Both our education system and workplace are focused on ‘performativity’ — a term used by Stephen J. Ball to describe society’s obsession with statistics, testing, grades, and goals.
Sir Ken Robinson in his wonderful TED talk of June 2006, describes how education is stigmatizing being wrong and killing creativity at the time when we need it most. How can we innovate our way out of this mess with no creative ability?
Alfie Kohn, one of the most outspoken critics of performativity in education, believes that the ‘teaching to test culture’ is creating pupils who are less interested in learning itself, have less enthusiasm for tackling challenging tasks, and are less creative and able to think for themselves.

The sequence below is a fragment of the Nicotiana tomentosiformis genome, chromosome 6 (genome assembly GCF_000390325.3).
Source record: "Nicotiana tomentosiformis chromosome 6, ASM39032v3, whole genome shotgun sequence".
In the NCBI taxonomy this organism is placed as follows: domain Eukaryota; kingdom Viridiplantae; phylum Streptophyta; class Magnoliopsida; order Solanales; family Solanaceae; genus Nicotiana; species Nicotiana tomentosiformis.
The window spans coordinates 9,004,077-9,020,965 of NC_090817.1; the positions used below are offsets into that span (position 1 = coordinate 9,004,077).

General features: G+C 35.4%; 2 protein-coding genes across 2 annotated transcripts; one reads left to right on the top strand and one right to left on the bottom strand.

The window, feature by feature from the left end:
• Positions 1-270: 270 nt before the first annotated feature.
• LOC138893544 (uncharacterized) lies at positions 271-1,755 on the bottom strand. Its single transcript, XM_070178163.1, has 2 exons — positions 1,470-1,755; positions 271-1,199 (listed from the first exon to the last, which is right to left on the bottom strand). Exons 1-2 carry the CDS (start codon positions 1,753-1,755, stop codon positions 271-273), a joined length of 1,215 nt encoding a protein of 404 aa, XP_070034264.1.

Studies by Kohn, Ball and others have shown that, far from increasing the level of motivation and the productivity within the workplace or classroom, incentives and rewards for goal attainment, be it with grade A’s, sticky stars, or bonuses, only result in the decline of standards of work, and the squashing of the creativity and motivation of employees and students.
Targets also narrow focus. Harriet Kingaby of the Guardian says that narrow targets impede the ability of a company to look externally to the bigger picture. The raison d’etre of students and employees soon becomes gaining that bonus, or getting that ‘A’, not simply enjoying the learning itself or gaining satisfaction from doing the job. A strict focus on narrow goal attainment can stifle experimentation and creativity, and mean that the ‘useful’ mistakes that could have lead to new insights or ways of working are instead avoided or ignored.